Skip to content


In Re: A, a Pleader - Court Judgment

LegalCrystal Citation
SubjectCivil
CourtKolkata
Decided On
Reported inAIR1934Cal242a
AppellantIn Re: A, a Pleader
Excerpt:
- .....character, which are directed against laws or ordinances passed for the purposes of preserving the public peace. on the other hand, it may be argued that even offences under motorcar legislation, may result in breaches of the peace. in my opinion therefore no such distinction can be drawn, and the principle upon which we ought to proceed is that where a pleader wilfully breaks the law upon one or two isolated occasions, it may not be necessary for the court to take any action under this section of the legal practitioners act. where, on the other hand, it is shown that the pleader has wilfully and habitually broken the law, then the court may quite reasonably come to the conclusion that his acts imply such a defect of character as to render him unfit for practice as a pleader, and in such.....
Judgment:

Lort-Williams, J.

1. In this case, a Rule was issued by virtue of the powers vested in the Court under 8. 12, Legal Practitioners Act (18 of 1879), calling upon A, a pleader, to show cause why he should not be suspended or dismissed from practice, on the ground that the fact that he had been convicted in two cases under Section 21 of Ordinance 2 of 1932 for disobeying the order of the District Magistrate of Rangpore, and had been sentenced thereunder to rigorous imprisonment for one year, and two years respectively, and that he bad been previously convicted in June 1930 under Section 188, I. P. C, implied a defect of character which unfitted him to be a pleader. One of the convictions in 1932 was set aside on appeal. This pleader therefore has been convicted twice, within the last three years, of what amounted to semi political offences. The conviction under Section 21 of Ordinance 2 of 1932 was for leaving the village where he had been ordered to reside. Such an order can only be made if the local Government is satisfied, under Section 4 of the Ordinance that there are reasonable grounds for believing that the person, to be restrained, has acted, is acting, or is about to act, in manner prejudicial to the public safety or peace or in furtherance of a movement prejudicial to the public safety or peace. The conviction in 1930 was for holding a public meeting in defiance of an order of the Local Government, or the police, prohibiting such a meeting. In all these oases the question arises whether the facts proved, constitute an offence implying a defect of character which unfits the pleader or mukhtear, as the case may be, from practising as such. The question is not free from difficulty. As was stated by Coutts-Trotter, J., In the matter of a First Grade Pleader AIR 1924 Mad 479:

'While this Court will not interfere with, or have regard to, ' any man's political opinions, or opinions on public questions, it is impossible to allow a person, who proclaims or practises what is called the doctrine of 'Civil Disobedience' to ask to be part of the machinery of the Courts, which exist for the very purpose of the thwarting of civil disobedience and the enforcement of civil obedience.'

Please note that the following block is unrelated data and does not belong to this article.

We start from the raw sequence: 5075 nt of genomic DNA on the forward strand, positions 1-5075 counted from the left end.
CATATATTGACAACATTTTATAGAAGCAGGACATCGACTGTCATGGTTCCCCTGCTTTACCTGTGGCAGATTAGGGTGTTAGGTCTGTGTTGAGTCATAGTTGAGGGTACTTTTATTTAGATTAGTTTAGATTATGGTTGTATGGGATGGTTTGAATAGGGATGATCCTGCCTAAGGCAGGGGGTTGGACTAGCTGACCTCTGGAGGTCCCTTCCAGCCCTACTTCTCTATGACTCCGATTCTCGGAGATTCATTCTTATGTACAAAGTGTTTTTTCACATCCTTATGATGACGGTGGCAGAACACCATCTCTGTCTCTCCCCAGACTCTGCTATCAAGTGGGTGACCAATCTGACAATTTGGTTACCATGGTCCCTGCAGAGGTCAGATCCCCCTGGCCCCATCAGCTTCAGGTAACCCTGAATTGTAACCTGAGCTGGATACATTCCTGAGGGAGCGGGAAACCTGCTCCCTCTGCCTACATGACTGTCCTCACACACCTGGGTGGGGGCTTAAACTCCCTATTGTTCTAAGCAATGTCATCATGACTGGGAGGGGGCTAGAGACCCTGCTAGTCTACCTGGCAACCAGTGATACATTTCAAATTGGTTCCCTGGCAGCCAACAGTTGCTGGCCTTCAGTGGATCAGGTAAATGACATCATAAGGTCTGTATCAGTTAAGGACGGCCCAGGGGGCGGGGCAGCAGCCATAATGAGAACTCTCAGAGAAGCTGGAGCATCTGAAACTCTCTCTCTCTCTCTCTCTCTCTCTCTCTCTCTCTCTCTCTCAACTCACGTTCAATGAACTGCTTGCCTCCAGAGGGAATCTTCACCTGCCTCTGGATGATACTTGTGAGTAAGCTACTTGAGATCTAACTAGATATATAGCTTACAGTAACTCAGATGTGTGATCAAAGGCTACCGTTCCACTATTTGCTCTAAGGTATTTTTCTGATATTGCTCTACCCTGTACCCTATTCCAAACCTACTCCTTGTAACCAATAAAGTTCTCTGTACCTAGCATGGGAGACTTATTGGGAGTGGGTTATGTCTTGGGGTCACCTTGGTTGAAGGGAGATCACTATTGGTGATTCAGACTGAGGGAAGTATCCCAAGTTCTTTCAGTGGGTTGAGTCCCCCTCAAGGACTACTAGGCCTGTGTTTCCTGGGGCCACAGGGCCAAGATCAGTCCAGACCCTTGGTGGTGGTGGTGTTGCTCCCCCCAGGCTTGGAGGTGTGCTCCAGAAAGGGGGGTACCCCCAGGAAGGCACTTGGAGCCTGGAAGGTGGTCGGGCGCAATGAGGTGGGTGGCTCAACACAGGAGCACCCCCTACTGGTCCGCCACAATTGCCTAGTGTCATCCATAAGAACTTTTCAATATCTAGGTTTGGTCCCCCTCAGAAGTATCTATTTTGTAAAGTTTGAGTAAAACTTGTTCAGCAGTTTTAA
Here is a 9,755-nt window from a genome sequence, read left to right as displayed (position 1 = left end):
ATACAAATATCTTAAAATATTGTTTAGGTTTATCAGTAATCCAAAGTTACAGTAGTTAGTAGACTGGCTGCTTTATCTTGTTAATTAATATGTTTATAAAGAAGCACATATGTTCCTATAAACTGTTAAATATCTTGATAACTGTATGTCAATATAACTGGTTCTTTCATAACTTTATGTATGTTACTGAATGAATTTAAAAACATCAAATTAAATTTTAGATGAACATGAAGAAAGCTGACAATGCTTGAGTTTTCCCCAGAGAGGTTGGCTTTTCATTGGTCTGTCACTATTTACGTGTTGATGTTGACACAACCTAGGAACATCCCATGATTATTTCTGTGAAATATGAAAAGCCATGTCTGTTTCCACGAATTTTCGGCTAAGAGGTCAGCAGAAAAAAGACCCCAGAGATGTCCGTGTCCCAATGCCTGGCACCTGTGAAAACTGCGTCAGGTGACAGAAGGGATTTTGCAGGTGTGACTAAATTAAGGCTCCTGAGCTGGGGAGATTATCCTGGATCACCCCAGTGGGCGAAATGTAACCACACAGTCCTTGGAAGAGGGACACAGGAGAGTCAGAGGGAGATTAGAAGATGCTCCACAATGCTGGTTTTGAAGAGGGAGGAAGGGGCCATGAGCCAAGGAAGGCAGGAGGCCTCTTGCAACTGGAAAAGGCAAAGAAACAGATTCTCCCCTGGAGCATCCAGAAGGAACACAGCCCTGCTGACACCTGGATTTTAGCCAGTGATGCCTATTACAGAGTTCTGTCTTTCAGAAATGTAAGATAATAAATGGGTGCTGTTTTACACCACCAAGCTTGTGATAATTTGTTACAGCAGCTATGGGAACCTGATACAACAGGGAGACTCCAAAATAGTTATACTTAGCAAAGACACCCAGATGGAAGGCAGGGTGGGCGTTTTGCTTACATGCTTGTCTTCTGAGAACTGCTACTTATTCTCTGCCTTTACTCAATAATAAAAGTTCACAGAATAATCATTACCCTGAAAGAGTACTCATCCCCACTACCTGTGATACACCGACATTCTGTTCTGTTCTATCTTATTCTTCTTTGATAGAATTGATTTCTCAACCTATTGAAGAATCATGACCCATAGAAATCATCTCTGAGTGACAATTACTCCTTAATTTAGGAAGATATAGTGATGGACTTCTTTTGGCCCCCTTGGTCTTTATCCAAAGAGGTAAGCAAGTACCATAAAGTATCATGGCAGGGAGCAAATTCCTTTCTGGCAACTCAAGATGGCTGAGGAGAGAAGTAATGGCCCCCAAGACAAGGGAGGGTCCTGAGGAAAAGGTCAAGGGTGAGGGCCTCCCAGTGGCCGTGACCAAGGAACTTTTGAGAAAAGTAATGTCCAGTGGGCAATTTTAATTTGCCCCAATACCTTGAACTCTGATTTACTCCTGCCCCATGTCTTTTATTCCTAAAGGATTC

2. It is difficult to draw any distinction between the various kinds of law-breaking, upon which any general principle can be founded. One can imagine cases where the law has been broken on one or more occasions, as for example, with regard to offences under motor-car legislation. These obviously strike one as being different in gravity to offences, such as we are now dealing with, of a semi-political character, which are directed against laws or Ordinances passed for the purposes of preserving the public peace. On the other hand, it may be argued that even offences under motorcar legislation, may result in breaches of the peace. In my opinion therefore no such distinction can be drawn, and the principle upon which we ought to proceed is that where a pleader wilfully breaks the law upon one or two isolated occasions, it may not be necessary for the Court to take any action under this section of the Legal Practitioners Act. Where, on the other hand, it is shown that the pleader has wilfully and habitually broken the law, then the Court may quite reasonably come to the conclusion that his acts imply such a defect of character as to render him unfit for practice as a pleader, and in such a case the Court may dismiss him from practice. Where the acts of the pleader fall midway between the two extremes then the Court may take a more lenient view, and may think it sufficient to warn the pleader, by inflicting upon him a period of suspension or otherwise, that if he persists in breaking or defying the law such conduct will inevitably lead the Court to the conclusion that he is totally unfit to practise in the Courts which have been established to enforce the law.

3. In the present case, it seems to us, that the pleader's acts fall within the mediate position to which I have referred. He has been prosecuted three times and convicted twice for semi-political offences, and we desire to warn him, that if he persists in these courses, the Court will eventually have to consider the question of dismissing him from practice. We should have thought that a period of six months' suspension would be adequate in this case. But we are informed that the pleader was, in fact, suspended from practice, owing to his inability to obtain a license, from 15th February 1933 to 25th August 1933, a period of a little over six months. Consequently, we think that he has been punished sufficiently and the Rule accordingly will be discharged.

M.C. Ghose, J.

4. I agree.


Save Judgments// Add Notes // Store Search Result sets // Organizer Client Files //